The implications are far-reaching, say the investigators, who suggest that by vetting their child's diet, parents have a simple tool to help them tackle hyperactive behaviour.
Researchers at Southampton University in southern England recruited 153 local three-year-olds and 144 children aged eight or nine and assigned them to either of two groups.
One group received an ordinary fruit juice and the other was given a drink identical in look and taste that contained common commercial additives. Both drinks were supplied to parents in identical, sealed anonymous bottles.
The "additives" group itself was split into two batches.
Some children were given "Mix A," a drink which contained artificial colourings typically found in a couple of 56-gramme (two-ounce) bags of sweets.
Others were given "Mix B" which had a higher level of colourings, equivalent (in the dosage for the eight-year-olds) to consuming the additives in four such bags of sweets.
Both mixes had the same amount of sodium benzoate.
Before the six-week trial began, the researchers asked parents and teachers to assess the child for overactive, impulsive and inattentive behaviour -- the hallmarks of hyperactivity.
A third yardstick was given by trained observers (in fact, psychology graduates), who sat discreetly in the classrooms and noted each child's behaviour according to an international set of measures.
For the first week of the trial, the children followed their typical diet.
After that, sweets and drinks with additives were withdrawn, and parents were asked to substitute with the trial drink instead.
The amount of the drink given to the child was in proportion to the amount of artificial colouring removed from their usual diet. The parents did not know whether the drink was Mix A, Mix B or the placebo.
Six weeks later, the children were assessed again for hyperactivity.
Mix A had a "significantly adverse" effect on the three-year-olds, although Mix B made no difference on this group. In the older children, both Mix A and Mix B had a strong effect.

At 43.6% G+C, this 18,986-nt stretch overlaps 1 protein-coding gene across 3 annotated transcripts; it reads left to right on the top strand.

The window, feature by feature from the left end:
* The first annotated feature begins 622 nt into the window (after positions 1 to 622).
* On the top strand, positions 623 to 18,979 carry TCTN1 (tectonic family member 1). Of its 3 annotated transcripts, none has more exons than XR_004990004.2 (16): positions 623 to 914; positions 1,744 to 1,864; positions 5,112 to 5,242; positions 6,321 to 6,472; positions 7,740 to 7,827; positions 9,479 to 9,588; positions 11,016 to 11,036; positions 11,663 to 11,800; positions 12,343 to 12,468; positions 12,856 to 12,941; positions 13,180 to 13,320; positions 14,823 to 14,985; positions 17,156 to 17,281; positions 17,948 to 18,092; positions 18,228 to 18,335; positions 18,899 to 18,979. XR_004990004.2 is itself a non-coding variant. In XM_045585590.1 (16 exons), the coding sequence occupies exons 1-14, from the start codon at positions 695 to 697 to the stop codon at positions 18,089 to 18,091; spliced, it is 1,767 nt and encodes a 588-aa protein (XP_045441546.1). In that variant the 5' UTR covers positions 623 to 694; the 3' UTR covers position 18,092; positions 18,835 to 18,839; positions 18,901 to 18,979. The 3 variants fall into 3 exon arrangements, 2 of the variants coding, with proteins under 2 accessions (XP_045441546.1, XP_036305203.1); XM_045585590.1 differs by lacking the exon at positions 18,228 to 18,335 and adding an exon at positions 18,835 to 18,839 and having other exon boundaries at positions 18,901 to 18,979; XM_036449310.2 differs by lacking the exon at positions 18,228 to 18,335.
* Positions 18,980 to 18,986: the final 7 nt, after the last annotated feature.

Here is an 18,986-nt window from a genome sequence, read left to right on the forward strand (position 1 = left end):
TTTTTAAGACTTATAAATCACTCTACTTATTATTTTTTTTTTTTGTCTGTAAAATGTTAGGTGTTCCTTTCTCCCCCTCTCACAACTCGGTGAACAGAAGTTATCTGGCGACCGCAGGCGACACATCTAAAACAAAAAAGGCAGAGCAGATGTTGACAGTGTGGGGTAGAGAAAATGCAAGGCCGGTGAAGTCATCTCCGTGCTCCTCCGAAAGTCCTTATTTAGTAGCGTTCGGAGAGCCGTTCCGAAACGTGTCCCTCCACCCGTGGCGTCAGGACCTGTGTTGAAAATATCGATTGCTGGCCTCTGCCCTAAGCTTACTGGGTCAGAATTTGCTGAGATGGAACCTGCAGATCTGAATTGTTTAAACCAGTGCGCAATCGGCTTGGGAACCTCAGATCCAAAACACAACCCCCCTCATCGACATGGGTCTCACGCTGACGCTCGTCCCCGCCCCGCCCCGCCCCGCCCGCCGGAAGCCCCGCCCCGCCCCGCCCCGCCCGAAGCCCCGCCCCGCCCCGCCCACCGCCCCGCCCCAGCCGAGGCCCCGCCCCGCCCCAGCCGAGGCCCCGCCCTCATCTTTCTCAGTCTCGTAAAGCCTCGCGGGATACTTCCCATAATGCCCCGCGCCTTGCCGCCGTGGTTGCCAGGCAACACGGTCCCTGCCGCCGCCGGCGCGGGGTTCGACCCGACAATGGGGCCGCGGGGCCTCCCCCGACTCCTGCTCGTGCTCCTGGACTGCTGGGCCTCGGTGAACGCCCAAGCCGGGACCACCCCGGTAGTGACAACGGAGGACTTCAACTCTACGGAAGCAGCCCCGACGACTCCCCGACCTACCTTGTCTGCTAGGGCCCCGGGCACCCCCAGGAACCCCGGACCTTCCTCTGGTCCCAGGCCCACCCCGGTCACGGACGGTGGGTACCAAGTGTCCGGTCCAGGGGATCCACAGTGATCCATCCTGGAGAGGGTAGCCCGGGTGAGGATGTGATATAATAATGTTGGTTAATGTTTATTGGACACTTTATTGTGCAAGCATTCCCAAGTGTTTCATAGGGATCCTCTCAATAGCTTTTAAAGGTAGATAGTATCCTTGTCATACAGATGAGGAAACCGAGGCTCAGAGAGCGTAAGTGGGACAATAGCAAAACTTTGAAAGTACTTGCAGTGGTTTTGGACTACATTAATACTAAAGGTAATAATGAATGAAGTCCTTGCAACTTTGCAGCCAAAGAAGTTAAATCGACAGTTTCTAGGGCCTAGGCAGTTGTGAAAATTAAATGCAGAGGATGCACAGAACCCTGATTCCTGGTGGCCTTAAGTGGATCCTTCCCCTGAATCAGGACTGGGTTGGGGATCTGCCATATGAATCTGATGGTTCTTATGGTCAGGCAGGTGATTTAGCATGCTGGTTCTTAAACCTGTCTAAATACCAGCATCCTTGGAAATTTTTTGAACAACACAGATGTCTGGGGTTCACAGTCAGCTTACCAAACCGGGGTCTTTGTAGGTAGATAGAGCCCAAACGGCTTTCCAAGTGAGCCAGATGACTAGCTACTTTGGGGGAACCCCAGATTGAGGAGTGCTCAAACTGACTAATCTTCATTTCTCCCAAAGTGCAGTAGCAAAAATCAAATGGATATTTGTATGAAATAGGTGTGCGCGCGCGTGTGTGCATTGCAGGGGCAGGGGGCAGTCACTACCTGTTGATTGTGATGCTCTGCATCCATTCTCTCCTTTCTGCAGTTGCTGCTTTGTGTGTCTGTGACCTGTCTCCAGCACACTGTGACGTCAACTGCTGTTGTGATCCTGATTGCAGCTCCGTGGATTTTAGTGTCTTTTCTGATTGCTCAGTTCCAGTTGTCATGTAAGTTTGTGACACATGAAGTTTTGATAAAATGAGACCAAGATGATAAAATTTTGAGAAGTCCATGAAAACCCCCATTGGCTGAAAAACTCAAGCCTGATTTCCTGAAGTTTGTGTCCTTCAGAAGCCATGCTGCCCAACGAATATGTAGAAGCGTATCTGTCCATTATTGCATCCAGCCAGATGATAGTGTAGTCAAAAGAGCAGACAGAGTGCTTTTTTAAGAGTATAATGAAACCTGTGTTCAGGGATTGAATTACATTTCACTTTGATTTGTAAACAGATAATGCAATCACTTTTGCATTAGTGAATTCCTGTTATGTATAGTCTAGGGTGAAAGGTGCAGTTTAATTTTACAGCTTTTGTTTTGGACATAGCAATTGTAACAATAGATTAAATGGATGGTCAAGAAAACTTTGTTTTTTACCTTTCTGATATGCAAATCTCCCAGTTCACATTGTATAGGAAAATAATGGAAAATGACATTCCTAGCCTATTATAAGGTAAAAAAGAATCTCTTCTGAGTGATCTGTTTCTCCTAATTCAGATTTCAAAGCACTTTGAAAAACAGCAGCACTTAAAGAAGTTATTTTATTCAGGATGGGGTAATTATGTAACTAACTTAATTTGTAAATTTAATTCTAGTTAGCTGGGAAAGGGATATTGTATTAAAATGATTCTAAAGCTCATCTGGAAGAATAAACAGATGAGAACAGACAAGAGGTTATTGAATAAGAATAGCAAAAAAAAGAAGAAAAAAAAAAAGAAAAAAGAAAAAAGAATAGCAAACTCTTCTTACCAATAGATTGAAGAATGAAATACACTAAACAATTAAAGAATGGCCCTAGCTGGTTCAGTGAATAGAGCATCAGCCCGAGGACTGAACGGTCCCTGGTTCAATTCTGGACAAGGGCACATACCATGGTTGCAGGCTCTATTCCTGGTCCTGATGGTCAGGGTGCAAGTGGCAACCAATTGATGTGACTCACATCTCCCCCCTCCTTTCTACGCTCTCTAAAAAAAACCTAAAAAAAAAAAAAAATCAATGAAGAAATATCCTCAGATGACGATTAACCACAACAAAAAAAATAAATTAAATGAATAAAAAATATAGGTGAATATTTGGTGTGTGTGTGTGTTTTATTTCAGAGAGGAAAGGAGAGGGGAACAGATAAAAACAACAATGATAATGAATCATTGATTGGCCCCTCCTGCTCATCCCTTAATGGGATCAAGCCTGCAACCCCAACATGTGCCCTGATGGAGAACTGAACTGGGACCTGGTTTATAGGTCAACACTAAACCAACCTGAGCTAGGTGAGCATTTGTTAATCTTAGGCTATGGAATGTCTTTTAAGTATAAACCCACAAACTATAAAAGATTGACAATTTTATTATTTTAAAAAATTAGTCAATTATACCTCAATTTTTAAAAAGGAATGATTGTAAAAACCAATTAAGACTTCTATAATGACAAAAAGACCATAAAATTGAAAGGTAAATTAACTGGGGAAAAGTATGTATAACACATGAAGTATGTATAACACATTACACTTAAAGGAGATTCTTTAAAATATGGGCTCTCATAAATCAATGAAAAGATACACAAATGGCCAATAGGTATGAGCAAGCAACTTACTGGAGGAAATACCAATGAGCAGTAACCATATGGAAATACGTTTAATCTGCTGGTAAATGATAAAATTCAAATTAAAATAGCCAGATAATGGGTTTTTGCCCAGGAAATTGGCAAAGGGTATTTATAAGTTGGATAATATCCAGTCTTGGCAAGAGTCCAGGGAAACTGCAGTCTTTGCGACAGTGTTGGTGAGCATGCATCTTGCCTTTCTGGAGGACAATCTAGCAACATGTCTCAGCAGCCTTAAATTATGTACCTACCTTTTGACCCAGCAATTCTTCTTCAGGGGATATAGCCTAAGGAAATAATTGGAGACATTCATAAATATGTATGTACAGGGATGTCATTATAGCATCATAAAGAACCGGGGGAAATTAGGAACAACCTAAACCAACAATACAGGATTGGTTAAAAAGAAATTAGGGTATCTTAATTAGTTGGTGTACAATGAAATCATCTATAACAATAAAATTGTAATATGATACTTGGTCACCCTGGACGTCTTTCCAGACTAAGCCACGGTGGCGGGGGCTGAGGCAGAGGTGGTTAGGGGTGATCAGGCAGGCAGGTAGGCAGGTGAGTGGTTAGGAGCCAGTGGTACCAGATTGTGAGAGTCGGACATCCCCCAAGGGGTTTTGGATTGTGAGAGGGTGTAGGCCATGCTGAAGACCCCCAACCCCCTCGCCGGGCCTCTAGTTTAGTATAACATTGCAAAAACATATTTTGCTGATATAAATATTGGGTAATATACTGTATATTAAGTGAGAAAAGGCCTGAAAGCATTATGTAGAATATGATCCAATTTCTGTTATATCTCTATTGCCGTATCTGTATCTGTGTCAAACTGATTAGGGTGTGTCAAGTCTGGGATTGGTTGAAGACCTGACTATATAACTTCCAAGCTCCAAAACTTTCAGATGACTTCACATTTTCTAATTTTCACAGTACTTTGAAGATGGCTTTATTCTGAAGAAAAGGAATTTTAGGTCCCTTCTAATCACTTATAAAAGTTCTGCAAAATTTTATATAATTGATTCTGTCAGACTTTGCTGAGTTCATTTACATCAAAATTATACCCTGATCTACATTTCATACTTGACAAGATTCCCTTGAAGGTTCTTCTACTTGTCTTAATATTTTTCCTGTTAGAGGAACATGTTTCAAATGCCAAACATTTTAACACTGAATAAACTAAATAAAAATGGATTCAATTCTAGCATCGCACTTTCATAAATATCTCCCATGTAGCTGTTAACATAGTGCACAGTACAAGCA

"Overall, children who took the mix moved about 10 percent closer to the definition of being hyperactive," lead author Jim Stevenson, a professor of psychology at the university, told AFP.
"We now have clear evidence that mixtures of certain food colours and benzoate preservative can adversely influence the behaviour of children," said Stevenson.
"However, parents should not think that simply taking these additives out of food will prevent all hyperactive disorders. We know that many other influences are at work, but this at least is one a child can avoid."
The first caution about food additives and their impact on child health were made more than three decades ago, but evidence to give flesh to this warning has been scant or contested as unscientific.
In the past decade, hyperactivity has -- apparently -- ballooned into serious proportions in some countries, stirring controversy along the way.
US doctors commonly see hyperactivity as a medical condition (attention-deficit hyperactivity disorder, ADHD) and prescribe a potent drug, ritalin, to treat it.
Other experts speculate that hyperactivity has social causes such as home instability and poor education, and say use of powerful, mind-altering drugs is dangerous.
In the new study, Mix A comprised 45mg of sodium benzoate and 20mg of artificial food colourings, namely sunset yellow (European food code E110), carmoisine (E122); tartrazine (E102); and ponceau 4R (E124).
Mix B comprised 45mg of sodium benzoate and 30mg of colourings, namely sunset yellow (E110); carmoisine (E122); quinoline yellow (E110) and allura red AC (E129). Sugar and sugar substitutes were not part of the study's focus.